Renault transforms the Duster SUV into a sporty pickup concept
The Fiat FCC4 wasn't the only interesting utility vehicle concept to come out of the recent São Paulo Motor Show. Renault experimented with a sporty pickup version of the Dacia Duster SUV, showing how the platform could haul five people with a bed full of gear.
Renault has plans to launch at least two pickup trucks in the South American market, where it estimates close to 75 percent of light commercial vehicles are pickups. The Duster Oroch concept shows what a particularly sporty South American small pickup might look like.
"The Duster Oroch is a concrete illustration of our strategy to develop products tailored to our Latin American markets," says Denis Barbier, Renault's senior vice president and chairman of the Americas Region. "Based on the Duster, which is one of our best-selling models in the region, the show car explores the world of pick-ups – a segment we’re absent from at the moment but which totals over 900,000 vehicles sold each year."
Given that the Duster Oroch concept is based on a crossover, we'd expect it to have more the feel of a utility/pickup car than a small pickup truck. However, with its high ground clearance, squarish wheel arches, large bumpers, strong, sharp lines, and roof rails, it manages to feel more like a truck. It definitely has a more legitimate utility look than the Duster Pick-Up that Dacia developed recently for Romania's OMV Petrom oil and gas group (below).
The Duster Oroch owes much of its sporty styling to the wind. Renault's Latin America design center developed the concept with kitesurfing in mind. The rear was purpose-built for storing kitesurfing gear, and the white-and-orange paint scheme also takes its inspiration from the sport, presumably the sun-baked sands from which kite surfers launch.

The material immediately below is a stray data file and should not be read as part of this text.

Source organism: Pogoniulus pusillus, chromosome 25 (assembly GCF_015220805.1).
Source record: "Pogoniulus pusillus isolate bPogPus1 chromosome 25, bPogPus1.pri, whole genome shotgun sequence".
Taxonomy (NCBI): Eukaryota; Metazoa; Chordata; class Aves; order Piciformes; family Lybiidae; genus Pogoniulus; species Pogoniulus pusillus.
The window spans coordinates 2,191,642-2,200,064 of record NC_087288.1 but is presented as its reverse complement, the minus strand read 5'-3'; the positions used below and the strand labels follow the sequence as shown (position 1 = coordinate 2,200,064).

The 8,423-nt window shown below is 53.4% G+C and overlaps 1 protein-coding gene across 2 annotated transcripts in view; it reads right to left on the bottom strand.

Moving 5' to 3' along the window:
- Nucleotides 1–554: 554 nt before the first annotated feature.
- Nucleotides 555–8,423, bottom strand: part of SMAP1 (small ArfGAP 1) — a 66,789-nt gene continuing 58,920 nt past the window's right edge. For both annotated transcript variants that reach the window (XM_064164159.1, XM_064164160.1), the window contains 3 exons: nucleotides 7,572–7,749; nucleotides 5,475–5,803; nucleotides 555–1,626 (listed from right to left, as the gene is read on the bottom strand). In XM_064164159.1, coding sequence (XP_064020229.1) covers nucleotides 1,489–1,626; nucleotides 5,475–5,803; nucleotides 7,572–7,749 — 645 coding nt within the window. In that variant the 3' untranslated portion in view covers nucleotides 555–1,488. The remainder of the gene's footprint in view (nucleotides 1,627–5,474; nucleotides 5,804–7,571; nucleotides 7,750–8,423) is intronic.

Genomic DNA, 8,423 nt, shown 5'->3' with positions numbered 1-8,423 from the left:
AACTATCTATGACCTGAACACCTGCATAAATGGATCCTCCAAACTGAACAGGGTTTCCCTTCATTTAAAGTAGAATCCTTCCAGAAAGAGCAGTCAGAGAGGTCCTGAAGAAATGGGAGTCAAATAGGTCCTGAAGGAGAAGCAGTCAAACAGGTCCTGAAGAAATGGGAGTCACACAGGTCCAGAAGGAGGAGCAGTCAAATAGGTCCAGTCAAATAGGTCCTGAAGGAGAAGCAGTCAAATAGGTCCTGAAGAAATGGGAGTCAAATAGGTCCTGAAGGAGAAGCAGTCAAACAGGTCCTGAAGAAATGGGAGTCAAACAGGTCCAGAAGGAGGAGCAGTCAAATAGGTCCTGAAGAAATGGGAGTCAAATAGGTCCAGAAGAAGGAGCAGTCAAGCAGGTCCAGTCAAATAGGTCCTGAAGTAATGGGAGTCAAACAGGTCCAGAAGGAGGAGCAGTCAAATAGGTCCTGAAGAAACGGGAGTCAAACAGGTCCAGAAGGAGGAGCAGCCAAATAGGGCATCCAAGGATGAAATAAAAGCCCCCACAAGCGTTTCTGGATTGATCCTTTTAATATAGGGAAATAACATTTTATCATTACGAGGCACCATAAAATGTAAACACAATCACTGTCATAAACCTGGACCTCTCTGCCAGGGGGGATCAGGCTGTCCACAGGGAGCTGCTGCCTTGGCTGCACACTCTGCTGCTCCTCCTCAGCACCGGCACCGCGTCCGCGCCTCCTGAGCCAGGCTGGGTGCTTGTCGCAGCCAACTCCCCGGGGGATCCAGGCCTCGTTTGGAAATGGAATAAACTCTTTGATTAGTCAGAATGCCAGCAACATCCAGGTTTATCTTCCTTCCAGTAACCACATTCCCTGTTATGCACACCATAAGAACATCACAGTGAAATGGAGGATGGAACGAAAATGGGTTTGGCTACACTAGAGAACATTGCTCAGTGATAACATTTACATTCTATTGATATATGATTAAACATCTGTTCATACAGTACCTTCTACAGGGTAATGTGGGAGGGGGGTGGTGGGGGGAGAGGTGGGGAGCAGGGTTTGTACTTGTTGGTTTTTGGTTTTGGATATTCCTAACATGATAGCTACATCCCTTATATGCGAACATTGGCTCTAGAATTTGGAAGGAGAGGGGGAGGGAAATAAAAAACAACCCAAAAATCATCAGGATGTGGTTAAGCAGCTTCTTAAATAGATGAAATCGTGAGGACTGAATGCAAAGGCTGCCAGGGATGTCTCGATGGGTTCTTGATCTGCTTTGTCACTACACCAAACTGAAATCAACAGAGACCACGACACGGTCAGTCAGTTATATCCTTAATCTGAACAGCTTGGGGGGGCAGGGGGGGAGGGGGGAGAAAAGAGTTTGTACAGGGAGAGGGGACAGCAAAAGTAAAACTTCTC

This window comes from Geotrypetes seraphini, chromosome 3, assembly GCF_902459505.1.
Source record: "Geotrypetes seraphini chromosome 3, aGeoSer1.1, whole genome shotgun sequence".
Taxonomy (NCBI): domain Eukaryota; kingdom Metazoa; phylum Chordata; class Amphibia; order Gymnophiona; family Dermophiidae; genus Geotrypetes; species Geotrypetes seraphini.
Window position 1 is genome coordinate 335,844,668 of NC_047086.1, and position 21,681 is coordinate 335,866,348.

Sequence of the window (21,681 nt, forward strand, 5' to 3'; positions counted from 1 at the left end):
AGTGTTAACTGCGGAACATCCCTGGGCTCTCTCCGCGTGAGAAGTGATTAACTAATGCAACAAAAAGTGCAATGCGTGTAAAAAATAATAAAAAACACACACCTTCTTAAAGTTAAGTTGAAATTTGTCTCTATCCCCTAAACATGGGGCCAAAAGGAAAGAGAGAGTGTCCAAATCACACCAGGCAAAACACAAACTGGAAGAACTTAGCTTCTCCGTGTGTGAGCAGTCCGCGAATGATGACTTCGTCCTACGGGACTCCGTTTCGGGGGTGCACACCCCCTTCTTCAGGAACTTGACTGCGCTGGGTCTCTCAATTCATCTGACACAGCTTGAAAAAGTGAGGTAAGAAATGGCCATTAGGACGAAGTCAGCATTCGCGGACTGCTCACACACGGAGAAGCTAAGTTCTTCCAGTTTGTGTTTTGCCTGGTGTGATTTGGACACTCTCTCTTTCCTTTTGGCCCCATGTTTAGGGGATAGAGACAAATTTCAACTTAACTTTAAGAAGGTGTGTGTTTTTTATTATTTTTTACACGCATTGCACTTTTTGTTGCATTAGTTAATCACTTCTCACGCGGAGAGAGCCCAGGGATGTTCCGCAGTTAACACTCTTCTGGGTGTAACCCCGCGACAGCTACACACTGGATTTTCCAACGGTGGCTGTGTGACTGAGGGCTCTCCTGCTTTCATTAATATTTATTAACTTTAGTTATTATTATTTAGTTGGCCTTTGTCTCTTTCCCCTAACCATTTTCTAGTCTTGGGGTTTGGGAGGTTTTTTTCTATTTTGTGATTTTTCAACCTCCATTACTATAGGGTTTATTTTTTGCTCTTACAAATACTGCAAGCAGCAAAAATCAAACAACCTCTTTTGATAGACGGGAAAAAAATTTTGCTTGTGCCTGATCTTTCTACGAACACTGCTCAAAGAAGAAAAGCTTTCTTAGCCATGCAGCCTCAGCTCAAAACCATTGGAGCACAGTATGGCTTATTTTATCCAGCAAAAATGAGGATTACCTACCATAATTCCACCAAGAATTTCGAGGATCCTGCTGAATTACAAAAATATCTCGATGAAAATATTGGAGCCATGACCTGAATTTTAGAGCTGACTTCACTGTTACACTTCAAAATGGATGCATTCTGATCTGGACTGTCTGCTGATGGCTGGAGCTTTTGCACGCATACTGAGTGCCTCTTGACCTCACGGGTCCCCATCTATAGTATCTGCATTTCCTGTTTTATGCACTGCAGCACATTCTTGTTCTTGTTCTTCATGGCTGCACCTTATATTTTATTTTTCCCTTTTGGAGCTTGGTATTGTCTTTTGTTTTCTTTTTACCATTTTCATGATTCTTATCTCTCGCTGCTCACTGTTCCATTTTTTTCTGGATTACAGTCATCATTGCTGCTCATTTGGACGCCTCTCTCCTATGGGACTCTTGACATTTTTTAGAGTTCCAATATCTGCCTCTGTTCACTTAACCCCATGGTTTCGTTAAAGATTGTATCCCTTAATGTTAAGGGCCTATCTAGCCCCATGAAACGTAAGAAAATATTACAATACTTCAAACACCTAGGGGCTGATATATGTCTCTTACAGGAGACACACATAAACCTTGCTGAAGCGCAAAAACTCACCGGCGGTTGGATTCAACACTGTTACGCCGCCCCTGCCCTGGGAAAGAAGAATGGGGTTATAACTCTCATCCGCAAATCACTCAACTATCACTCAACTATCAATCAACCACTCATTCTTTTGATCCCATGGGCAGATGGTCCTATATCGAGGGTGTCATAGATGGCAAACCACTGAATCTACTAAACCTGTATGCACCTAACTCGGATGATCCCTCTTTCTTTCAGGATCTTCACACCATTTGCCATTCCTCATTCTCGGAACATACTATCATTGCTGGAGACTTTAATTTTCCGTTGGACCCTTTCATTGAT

Adding to the Oroch's action sports-derived design are a pair of rear-mounted cameras with respective lens angles of 80° and 140°. These cameras aren't designed for backup or traffic monitoring, but for filming great moments of windsurfing and outdoor adventure. The cameras are controlled via a rotary knob inside the cabin, and the multimedia display shows the footage in real time, providing a versatile filming platform on wheels.
Another feature designed to enhance the concept's appeal amongst the wind-, surf- and adrenaline-hunting crowd is the "Cover Carving" technology used in the seat construction. The seats pack an extra layer of foam to deliver added absorption and comfort in rougher driving conditions.
More generally, the Oroch fuses Dacia's new styling motif into the front-end, along with some cues from the D-Cross concept car Dacia showed in São Paulo two years ago. It stands on 18-in wheels with 255/60 tires and has a panoramic glass roof that lets the sunlight cascade down into the five-seat interior. That interior ties into the greater look by way of orange highlights set against the charcoal background. The dashboard, door inserts and select seat components are made from a neoprene-like material that recalls wetsuits.
Renault doesn't offer any powertrain or equipment details for the Duster Oroch, but it seems safe to assume that the concept is imagined as a 4x4-equipped Duster.
We've included several pictures of the OMV fleet Duster Pick-Up in the gallery so you can compare concept with reality. Sound off in the comments section about which you prefer.
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